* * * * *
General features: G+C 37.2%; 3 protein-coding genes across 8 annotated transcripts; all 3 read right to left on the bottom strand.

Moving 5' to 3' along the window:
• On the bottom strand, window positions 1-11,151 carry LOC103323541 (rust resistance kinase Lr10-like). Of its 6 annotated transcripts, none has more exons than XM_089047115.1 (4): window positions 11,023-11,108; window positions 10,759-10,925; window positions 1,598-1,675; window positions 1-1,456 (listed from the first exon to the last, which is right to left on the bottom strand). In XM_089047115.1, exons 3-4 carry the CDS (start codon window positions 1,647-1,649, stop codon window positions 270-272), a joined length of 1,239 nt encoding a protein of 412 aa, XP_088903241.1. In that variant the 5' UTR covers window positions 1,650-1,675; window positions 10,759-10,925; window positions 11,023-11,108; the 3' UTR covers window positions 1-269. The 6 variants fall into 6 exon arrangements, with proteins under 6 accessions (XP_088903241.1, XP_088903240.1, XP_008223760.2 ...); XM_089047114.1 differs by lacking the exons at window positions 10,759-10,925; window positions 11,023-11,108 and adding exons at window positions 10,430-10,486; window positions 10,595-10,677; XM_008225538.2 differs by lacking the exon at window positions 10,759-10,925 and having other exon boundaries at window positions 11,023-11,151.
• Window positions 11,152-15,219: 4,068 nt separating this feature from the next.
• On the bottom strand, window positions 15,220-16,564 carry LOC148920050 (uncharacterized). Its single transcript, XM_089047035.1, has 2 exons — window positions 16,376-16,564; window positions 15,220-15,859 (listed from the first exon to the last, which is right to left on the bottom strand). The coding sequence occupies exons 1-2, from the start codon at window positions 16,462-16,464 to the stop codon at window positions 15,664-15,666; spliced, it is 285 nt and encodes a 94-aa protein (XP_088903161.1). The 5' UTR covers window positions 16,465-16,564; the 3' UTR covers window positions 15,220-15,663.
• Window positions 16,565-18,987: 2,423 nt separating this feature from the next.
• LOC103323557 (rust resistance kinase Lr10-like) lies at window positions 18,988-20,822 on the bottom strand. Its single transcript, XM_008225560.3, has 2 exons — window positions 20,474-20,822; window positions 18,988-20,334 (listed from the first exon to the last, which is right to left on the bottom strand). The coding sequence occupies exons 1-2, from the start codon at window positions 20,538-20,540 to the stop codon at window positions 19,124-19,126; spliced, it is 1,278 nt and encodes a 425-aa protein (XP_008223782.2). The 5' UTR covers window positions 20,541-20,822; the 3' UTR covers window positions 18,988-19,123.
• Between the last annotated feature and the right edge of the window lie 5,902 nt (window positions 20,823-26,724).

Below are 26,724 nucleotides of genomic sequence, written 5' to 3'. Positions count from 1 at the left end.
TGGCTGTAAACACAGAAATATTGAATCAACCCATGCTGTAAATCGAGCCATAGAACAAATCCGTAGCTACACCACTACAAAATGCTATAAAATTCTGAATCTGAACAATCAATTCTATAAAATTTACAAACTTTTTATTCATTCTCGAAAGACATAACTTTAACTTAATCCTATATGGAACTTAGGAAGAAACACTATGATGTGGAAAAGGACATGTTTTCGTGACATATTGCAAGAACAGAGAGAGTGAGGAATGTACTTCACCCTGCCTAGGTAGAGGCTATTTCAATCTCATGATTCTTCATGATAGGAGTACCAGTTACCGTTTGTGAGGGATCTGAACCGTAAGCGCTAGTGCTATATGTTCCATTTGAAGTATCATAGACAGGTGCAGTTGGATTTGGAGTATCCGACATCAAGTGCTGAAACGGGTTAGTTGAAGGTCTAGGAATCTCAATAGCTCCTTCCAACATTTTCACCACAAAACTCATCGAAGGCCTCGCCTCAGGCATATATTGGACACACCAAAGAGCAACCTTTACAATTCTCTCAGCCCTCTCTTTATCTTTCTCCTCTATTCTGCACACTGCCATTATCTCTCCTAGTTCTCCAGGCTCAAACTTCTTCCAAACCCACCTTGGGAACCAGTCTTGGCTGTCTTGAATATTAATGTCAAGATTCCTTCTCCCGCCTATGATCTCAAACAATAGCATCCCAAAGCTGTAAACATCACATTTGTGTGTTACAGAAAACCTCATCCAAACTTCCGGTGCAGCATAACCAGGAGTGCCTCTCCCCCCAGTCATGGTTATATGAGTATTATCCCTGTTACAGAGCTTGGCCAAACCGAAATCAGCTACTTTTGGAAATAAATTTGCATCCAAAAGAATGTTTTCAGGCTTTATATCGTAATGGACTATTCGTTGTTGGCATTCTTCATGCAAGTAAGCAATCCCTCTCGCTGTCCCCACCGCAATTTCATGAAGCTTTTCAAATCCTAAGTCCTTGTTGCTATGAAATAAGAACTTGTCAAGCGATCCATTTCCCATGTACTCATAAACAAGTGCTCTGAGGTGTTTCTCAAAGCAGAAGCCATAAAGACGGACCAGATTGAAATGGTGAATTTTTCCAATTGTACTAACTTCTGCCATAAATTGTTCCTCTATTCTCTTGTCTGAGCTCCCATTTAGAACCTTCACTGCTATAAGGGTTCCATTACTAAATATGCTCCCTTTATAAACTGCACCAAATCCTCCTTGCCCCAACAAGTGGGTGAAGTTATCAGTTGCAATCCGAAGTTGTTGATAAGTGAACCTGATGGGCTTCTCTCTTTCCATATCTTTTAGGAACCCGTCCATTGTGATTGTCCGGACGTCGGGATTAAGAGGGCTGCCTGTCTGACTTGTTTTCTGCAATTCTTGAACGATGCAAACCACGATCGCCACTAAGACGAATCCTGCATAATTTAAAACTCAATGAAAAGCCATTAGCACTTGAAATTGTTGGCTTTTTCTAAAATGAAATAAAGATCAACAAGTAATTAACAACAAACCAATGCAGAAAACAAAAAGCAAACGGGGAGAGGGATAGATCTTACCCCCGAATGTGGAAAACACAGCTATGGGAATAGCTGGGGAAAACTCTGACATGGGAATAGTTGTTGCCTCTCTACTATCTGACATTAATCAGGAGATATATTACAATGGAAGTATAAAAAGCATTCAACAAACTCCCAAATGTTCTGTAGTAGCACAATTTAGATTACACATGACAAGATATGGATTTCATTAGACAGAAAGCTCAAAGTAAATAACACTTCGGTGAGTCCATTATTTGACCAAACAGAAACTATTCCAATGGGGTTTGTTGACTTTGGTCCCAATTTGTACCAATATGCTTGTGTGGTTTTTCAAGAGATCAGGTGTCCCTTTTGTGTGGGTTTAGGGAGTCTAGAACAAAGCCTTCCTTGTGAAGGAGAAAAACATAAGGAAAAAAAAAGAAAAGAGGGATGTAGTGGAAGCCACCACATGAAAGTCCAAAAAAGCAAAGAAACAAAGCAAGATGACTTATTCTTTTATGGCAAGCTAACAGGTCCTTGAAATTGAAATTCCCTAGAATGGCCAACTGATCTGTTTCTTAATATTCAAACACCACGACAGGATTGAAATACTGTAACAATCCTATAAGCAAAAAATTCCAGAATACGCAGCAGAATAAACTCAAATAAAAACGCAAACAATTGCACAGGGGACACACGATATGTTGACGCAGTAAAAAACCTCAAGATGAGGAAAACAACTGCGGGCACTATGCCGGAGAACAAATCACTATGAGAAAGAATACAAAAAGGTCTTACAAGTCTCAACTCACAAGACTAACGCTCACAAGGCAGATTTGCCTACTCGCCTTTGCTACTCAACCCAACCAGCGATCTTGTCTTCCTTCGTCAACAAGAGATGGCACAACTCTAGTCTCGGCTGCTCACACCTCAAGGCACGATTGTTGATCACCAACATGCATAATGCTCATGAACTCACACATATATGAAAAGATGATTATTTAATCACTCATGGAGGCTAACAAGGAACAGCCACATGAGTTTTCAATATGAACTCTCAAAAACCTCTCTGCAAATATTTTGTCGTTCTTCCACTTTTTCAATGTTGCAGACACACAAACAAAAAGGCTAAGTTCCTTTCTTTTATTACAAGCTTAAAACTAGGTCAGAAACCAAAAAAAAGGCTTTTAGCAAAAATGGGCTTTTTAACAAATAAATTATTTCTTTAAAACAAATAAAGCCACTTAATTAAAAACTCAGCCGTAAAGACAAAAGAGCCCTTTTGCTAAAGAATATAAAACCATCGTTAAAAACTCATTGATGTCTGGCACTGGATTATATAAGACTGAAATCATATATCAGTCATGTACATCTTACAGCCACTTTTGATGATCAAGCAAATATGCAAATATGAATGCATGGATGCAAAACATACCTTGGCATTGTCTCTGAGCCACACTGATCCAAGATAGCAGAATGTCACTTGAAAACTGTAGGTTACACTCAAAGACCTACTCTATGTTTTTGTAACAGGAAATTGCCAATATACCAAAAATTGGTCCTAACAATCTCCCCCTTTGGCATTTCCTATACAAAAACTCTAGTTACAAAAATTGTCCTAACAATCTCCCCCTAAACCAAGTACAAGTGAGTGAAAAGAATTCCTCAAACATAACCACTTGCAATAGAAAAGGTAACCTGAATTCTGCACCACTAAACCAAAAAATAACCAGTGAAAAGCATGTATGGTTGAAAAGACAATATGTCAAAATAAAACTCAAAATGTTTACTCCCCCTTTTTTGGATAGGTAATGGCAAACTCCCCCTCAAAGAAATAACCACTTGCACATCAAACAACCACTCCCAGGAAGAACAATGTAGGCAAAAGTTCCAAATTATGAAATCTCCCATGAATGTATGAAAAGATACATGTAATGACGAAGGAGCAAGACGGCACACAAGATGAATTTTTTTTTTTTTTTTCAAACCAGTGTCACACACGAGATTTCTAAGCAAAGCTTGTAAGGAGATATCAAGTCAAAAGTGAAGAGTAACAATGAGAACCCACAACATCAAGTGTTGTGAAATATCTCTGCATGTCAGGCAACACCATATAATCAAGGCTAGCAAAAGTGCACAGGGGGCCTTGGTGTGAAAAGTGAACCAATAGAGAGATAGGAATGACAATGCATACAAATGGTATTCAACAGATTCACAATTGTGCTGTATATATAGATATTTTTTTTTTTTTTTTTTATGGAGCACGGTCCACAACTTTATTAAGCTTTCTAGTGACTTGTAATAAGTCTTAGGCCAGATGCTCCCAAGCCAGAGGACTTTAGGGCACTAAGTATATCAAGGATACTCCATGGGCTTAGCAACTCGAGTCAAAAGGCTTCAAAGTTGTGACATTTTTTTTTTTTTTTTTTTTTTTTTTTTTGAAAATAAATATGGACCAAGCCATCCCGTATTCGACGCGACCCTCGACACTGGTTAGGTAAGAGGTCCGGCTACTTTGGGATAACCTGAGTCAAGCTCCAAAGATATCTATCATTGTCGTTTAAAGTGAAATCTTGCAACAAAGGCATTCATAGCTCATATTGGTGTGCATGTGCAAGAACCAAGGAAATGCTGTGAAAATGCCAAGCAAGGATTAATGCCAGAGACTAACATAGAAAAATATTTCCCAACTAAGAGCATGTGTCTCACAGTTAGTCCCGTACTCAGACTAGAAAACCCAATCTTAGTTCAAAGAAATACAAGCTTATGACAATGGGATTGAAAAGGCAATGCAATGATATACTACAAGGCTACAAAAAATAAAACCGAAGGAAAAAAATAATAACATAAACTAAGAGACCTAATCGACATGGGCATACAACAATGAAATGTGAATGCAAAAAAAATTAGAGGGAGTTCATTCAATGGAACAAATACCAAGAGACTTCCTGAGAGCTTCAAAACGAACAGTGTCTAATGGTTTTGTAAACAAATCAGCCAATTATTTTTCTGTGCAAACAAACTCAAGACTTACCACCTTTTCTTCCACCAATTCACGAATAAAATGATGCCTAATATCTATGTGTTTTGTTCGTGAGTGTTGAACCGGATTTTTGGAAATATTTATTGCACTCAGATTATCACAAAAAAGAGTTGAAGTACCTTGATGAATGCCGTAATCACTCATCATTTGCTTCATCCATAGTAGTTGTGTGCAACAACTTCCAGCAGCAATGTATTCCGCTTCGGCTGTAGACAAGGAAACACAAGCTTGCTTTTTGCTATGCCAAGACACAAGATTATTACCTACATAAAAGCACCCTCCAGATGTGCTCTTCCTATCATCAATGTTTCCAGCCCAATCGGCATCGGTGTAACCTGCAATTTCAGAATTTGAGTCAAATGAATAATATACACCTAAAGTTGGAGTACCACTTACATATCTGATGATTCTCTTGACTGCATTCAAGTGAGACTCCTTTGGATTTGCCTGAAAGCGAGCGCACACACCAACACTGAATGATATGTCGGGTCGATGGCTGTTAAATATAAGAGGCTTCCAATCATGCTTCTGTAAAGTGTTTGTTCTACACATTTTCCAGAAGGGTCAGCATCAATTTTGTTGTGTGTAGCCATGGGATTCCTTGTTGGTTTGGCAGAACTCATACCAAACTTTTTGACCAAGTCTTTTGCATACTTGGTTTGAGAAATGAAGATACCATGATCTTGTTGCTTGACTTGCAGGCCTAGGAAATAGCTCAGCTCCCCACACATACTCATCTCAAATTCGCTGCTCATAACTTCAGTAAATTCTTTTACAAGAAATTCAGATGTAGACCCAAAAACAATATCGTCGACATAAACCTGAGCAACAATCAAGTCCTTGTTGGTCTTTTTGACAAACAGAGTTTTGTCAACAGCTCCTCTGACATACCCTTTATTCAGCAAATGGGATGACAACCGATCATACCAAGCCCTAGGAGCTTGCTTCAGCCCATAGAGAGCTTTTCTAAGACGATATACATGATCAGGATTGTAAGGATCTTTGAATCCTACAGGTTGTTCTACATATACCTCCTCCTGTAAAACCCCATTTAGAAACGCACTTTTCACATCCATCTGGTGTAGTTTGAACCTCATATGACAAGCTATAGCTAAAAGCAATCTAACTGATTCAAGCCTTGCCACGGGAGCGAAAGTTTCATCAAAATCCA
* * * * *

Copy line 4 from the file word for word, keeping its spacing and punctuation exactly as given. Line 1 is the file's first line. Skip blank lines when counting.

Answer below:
• Window positions 11,152-15,219: 4,068 nt separating this feature from the next.